Doctors share important new screen time guidelines for very young children

Baby holding iPad or tablet

Is your family’s media diet a little on the junky side? The American Academy of Pediatrics (AAP) have just released some new recommendations aimed at keeping your screen-time-loving gang as happy and healthy as possible.

Family media plans

First up, the AAP suggest that every family creates their own ‘media plan’ outlining expected media usage for kids, taking into account education, health and entertainment.

“Families should proactively think about their children’s media use and talk with children about it, because too much media use can mean that children don’t have enough time during the day to play, study, talk, or sleep,” says Media and Young Minds policy statement lead author Dr Jenny Radesky.

The Media and Young Minds policy focuses on the media usage of infants, toddlers and preschool children, and Jenny says parents need to take a hands-on approach from the get-go. It’s then that high quality media can become healthy and educational for our kids.

Media mentoring

“What’s most important is that parents be their child’s ‘media mentor.’ That means teaching them how to use it as a tool to create, connect and learn,” Jenny says.

While it’s so tempting to use screens as a babysitter during busy times, the AAP suggest this is really not the best idea and that kids need a co-pilot when it comes to processing what they see on TV or online.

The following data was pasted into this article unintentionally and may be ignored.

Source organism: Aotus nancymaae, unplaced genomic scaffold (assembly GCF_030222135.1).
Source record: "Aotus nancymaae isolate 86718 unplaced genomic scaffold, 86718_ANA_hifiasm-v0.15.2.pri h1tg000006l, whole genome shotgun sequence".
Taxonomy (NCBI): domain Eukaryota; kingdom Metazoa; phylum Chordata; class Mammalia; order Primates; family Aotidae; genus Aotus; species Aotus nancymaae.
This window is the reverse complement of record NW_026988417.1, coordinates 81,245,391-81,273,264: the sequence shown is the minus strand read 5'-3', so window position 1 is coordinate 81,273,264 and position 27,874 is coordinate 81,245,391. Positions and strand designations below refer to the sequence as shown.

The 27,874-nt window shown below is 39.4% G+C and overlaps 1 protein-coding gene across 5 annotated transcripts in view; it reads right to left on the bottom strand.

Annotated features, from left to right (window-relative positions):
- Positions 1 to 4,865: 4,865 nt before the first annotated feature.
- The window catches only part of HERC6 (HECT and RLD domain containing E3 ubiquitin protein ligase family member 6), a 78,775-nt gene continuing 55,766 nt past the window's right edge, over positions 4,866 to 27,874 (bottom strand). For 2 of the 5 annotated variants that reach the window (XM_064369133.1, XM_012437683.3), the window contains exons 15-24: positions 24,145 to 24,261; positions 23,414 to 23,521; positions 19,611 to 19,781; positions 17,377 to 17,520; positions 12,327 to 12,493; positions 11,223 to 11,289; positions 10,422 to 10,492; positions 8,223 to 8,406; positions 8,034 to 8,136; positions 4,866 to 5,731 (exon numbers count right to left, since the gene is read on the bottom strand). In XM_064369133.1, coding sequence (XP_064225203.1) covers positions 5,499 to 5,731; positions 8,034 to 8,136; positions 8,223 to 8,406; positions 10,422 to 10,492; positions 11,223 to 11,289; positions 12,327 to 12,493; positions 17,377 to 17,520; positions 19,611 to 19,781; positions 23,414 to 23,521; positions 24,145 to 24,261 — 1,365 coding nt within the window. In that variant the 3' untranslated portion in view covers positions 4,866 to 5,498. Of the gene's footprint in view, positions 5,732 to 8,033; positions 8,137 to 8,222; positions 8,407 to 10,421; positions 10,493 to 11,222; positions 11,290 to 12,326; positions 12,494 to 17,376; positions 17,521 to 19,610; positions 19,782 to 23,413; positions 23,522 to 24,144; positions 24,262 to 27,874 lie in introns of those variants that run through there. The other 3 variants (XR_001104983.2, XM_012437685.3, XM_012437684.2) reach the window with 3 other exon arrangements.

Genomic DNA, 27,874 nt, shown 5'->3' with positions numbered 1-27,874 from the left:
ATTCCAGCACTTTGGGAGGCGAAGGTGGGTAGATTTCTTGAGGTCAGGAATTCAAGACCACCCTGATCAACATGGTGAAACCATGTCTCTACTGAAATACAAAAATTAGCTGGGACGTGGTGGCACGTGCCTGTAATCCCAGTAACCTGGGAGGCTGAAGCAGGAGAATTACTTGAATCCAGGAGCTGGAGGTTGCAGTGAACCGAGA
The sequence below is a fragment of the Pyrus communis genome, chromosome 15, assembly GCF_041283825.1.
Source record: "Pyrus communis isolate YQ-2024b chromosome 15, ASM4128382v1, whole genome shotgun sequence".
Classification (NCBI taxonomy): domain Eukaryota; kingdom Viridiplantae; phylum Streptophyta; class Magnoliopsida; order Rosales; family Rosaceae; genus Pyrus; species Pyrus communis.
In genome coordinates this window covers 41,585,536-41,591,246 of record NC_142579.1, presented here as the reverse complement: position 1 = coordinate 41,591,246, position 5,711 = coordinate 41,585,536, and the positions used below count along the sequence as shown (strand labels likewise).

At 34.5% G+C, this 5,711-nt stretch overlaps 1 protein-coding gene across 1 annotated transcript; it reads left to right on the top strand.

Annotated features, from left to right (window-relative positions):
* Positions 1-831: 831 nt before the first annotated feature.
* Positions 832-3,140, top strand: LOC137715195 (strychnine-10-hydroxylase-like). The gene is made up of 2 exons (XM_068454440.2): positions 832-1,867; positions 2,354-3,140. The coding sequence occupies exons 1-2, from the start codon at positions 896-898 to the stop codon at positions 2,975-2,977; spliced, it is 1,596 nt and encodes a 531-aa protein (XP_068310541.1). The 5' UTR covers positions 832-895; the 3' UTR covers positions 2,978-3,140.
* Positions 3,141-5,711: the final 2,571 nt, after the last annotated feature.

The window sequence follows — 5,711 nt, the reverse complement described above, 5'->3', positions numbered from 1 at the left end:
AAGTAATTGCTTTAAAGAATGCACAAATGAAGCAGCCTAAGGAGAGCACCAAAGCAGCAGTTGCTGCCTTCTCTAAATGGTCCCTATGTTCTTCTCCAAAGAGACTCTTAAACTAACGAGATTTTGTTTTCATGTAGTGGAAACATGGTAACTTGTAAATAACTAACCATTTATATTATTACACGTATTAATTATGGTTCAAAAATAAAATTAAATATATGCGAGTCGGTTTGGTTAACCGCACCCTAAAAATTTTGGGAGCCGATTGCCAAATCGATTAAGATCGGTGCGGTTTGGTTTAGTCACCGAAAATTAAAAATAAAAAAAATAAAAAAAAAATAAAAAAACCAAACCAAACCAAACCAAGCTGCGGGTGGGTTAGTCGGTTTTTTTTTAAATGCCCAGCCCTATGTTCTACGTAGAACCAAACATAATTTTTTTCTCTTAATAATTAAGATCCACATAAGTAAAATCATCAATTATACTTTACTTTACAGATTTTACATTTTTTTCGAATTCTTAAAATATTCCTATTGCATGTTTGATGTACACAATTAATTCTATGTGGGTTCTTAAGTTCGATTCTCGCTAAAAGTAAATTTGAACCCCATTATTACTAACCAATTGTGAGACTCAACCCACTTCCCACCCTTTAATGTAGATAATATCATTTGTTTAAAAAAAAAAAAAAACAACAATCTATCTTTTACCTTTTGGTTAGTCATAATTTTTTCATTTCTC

Highlights of the AAP’s child screen-time recommendations include:

  • Children under 18 months should avoid use of screen media unless it’s video-chatting.
  • Parents of children 18 to 24 months of age who want to introduce digital media should choose high-quality programming, and watch it with their children to help them understand what they’re seeing.
  • Children ages 2 to 5 years should view no more than one hour per day of high-quality programs. Again, parents should watch with their children to help them understand what they are seeing and apply it to the world around them.
  • Families should plan media-free times together and create media-free locations at home (bedrooms, for instance.)
  • Families should have ongoing discussions about online citizenship and safety, including treating others with respect online and offline.

Team effort

“Parents play an important role in helping children and teens navigate the media environment, just as they help them learn how to behave offline. The AAP wants to provide parents the evidence-based tools and recommendations to help them make their children’s media experience a positive one,” lead author Dr Yolanda (Linda) Reid Chassiakos says.

One of those tools is the AAP’s helpful Family Media Plan for families. It aims to educate parents and facilitate kids’ more measured and healthy exposure to screens. It seems like a great place to start formalising your family’s personal media policy.

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